“The decision to achieve LEED Gold is a fitting tribute to the importance of the reconstruction of Ground Zero,” said Rick Fedrizzi, president, CEO and founding chair, USGBC. “Using LEED sends a clear message that our buildings must not only be safe, but must also be healthy places for us to live and work. The World Trade Center buildings will stand as a symbol of New York's courage and commitment to a healthy and sustainable future.”
Governor Pataki also said the Freedom Tower and each of the World Trade Center office towers will use the latest fuel-cell technology to increase efficiency and provide secure, clean on-site power generation. These fuel cell installations, totaling 4.8 MW of power generation, will together constitute one of the largest fuel cell installations in the world.
The creation of a “green” World Trade Center site builds on the progress in Battery Park City, the neighborhood closest to the site. Battery Park City is home to The Solaire, the world's first green residential high-rise and LEED Gold building.
Bush Increases Funding for Renewable Energy in Fiscal 2008 Budget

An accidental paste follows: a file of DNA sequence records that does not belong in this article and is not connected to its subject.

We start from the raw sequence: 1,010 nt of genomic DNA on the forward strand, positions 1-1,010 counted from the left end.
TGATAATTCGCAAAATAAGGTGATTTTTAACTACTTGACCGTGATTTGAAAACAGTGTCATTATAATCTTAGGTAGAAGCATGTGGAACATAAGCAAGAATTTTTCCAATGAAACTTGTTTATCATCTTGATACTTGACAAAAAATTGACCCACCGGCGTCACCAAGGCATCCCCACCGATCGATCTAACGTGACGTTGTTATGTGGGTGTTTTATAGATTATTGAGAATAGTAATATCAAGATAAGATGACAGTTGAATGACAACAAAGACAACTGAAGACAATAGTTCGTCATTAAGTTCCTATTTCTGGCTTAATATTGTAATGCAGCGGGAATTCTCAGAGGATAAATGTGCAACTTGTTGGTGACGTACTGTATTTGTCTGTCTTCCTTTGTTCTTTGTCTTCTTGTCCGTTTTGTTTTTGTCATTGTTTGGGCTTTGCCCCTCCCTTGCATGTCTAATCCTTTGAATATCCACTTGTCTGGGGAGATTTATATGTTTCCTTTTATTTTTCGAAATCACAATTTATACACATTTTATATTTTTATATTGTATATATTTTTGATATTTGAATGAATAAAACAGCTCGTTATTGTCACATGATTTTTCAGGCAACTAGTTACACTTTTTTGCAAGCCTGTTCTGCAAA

Supporters of alternative-energy initiatives on Capitol Hill seemed to be pleasantly surprised with most of the funding increases proposed by President Bush for the U.S. Department of Energy in his 2008 fiscal year budget released earlier this month, according to an article posted on www.renewableenergyaccess.com.
According to the article, out of the $24.3 billion requested by President Bush for the U.S. Department of Energy (DOE) Fiscal 2008 budget, approximately $1.2 billion will be allocated to the Office of Energy Efficiency and Renewable Energy — up $60 million or 5 percent from 2007.
“We applaud the Administration for continuing to support the President's Solar America Initiative (SAI) at robust funding levels,” said Rhone Resch, president, Solar Energy Industries Association (SEIA). “At the same time, the administration's request funds solar water heating research at just $2 million and concentrating solar power at just $9 million. It's important that Congress recognize the vital contributions that these technologies can make to our energy security.”
According to www.renewableenergyaccess.com, the budget also calls for expansion in key energy programs that focus on developing clean and renewable energy, including $176 million for vehicle efficiency technology; $148 million for the Solar America Initiative (a major new R&D effort to achieve cost-competitive solar energy technologies across all market sectors by 2015); $213 million for hydrogen technology (includes fuel cell development); and $40 million for wind projects.